Corded Drill

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Old 10-30-06, 10:08 PM
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Corded Drill

Hi:
Before coming winter, we, the family needs a good working Drill on semi-heavy outdoor projects.

The Cordless Drill we used indoor project is not impressive, this time in regard to 'power.' Then, we purchased a corded Black & Decker 3/8 drill at a local hardware store. This drill certainly giving us a better result, however it still does not give an enough power on semi-heavy-duty lumber project.

Wonder which/what brand of Drill is good for semi-heavy outdoor-projects?

Thanks for your help in advance.
 
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Old 10-31-06, 04:37 AM
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Cordless drills do not yet match corded drills for power, but they are getting close. But you will have to lay out some $$$$. B&D basically are toys, you need at least an 18V drill which will likely be a contractor grade tool(Porter-Cable, Dewalt, Hilti, Metabo, etc.). Look at the newer lithium-ion battery tools, they have more power and less weight than the same nicad bat.
 
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Old 10-31-06, 04:52 AM
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For a corded drill, look for handle configuration, variable speed, reversibility, 1/2" keyless chuck. By getting a 1/2" chuck, you will almost automatically be getting a beefier drill with a greater power output. I have a Hilti with all the above attributes, except the handle is angled backwards away from the chuck, and it gets very tiring drilling for a long period of time.
Another thing to consider is speed versus torque, and the job you intend to do with it. I also have a low rpm, high torque drill for doing the heavier work, like drilling tough woods. Be aware, however, they will pick you up off the floor or break your wrist if you don't maintain good control. It rarely stalls.
Cordless drills are getting better each day, but I have found for everyday use, going above 14.4 volts makes the drill a little heavier and unwieldy. I use a belt hook when I am using mine, and found the 18, 19.2, 24 and 32 volt drills are a little too large to be comfortable hanging all day, and the 14.4 is a good, average drill size, for daily work.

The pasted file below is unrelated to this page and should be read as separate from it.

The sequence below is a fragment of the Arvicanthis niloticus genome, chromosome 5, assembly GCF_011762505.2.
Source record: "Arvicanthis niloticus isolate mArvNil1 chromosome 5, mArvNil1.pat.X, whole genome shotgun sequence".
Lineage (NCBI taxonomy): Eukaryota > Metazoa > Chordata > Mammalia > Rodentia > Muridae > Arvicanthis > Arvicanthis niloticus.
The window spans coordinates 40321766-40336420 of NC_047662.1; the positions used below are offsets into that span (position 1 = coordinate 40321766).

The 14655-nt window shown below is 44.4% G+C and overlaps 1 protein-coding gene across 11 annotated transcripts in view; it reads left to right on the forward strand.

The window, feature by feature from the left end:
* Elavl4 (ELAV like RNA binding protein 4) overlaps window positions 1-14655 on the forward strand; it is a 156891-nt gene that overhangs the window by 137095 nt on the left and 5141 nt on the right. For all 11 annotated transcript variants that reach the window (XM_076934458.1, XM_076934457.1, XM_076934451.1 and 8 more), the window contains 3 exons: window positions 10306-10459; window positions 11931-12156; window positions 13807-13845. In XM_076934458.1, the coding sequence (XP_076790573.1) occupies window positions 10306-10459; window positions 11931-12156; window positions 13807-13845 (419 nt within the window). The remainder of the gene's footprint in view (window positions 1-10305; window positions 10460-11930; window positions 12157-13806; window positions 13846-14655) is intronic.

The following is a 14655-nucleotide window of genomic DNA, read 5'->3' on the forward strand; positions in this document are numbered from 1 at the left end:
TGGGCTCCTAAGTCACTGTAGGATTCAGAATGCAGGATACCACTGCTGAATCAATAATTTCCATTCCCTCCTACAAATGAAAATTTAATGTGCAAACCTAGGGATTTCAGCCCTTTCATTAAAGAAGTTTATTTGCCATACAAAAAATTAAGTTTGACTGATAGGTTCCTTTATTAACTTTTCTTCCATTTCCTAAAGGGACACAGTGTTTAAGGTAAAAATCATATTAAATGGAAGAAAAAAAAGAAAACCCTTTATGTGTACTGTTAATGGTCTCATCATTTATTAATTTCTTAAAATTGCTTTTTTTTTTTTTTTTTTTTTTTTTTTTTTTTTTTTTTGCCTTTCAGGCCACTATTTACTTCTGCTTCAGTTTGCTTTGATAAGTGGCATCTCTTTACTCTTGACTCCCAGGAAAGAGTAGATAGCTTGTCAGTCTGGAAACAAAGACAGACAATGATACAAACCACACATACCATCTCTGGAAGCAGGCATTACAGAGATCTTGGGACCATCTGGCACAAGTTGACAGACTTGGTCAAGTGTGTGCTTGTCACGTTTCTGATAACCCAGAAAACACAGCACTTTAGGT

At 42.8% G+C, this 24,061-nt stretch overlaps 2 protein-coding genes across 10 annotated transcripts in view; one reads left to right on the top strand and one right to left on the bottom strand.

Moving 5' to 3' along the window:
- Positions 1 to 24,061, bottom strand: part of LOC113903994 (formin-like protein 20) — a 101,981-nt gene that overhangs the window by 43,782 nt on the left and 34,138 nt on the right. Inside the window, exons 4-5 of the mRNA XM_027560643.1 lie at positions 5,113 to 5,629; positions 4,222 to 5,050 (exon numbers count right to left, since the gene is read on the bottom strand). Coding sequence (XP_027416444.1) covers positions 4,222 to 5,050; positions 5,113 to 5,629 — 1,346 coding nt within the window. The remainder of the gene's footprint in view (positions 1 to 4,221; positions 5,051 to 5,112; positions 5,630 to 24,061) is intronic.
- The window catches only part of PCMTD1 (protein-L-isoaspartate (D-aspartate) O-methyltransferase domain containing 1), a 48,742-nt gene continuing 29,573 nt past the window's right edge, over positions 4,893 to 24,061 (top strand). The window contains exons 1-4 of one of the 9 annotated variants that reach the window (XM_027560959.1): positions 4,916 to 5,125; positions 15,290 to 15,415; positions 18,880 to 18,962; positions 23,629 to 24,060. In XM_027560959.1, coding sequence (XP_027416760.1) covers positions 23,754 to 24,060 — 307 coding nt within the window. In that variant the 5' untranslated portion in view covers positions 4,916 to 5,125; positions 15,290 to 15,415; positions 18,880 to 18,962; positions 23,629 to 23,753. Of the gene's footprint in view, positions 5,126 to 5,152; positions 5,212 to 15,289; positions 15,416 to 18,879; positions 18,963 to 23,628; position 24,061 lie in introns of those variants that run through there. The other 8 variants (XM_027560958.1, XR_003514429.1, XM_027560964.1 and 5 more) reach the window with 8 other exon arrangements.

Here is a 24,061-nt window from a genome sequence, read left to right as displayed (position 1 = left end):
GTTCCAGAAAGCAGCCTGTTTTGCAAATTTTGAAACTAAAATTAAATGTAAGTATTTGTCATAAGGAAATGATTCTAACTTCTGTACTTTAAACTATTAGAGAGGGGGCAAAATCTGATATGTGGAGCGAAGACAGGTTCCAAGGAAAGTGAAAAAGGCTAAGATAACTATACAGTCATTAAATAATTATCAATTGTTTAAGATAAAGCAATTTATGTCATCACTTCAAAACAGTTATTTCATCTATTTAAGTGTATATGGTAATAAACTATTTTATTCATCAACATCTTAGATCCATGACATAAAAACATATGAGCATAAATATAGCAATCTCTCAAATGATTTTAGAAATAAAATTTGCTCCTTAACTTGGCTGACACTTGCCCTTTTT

Good luck with your choices, now go shopping!!
 
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Old 10-31-06, 06:51 AM
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It is also a good idea to look at the amps on any electrical tool, usually the higher the amps the stronger the motor.
 
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Old 10-31-06, 09:23 AM
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Question

Hi:
Thanks for the quick responses. I truly appreciate the knowledgeable and helpful imputs.

Seeing the problem with the drill, my elder sister's husband let us borrow his Drill which is quite old as saying he bought it in his early '30. However, we got to like this drill, except 'more' power, if possible. Our projects are in mid. to semi-heavy, mostly Garden and light-duty fence around the house.

A name of the Drill is follow;
Skill 6355
120 V 50-60 Hz 4.0 A
1/2 (13 mm)

How am I able to find a similar to a bit more 'power' drill?
In both stores, Home Depot and Lowe's, there is NO drill comparable to his Drill. Where should I go to find a similar Drill, above?

Thanks again, ...
 
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Old 10-31-06, 02:28 PM
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Go to your choice of home center (Home Depot, Lowe's, etc.).

You are looking for a 1/2" chuck drill rather than a 3/8" chuck drill.
I recommend a keyed chuck rather than a keyless, since you don't want it to slip.

There are several brands (Milwaukee, DeWalt, Hitachi, etc.) that offer these drills. Typically they will be rated at 7-8 amps power and 800-900 rpm. They will all be fairly heavy due to the gearbox and chuck size. If they come with a side handle, that's a plus.
Pick the one that fits your hand well. If the bit hangs up, expect some reaction torque coming back at you. That's the reason for the side handle.
 
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Old 10-31-06, 02:33 PM
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These half-inch drills will weigh about 5-6 pounds and cost over $100 new. Your grandchildren will still be using it after you and I are long gone.
 
 

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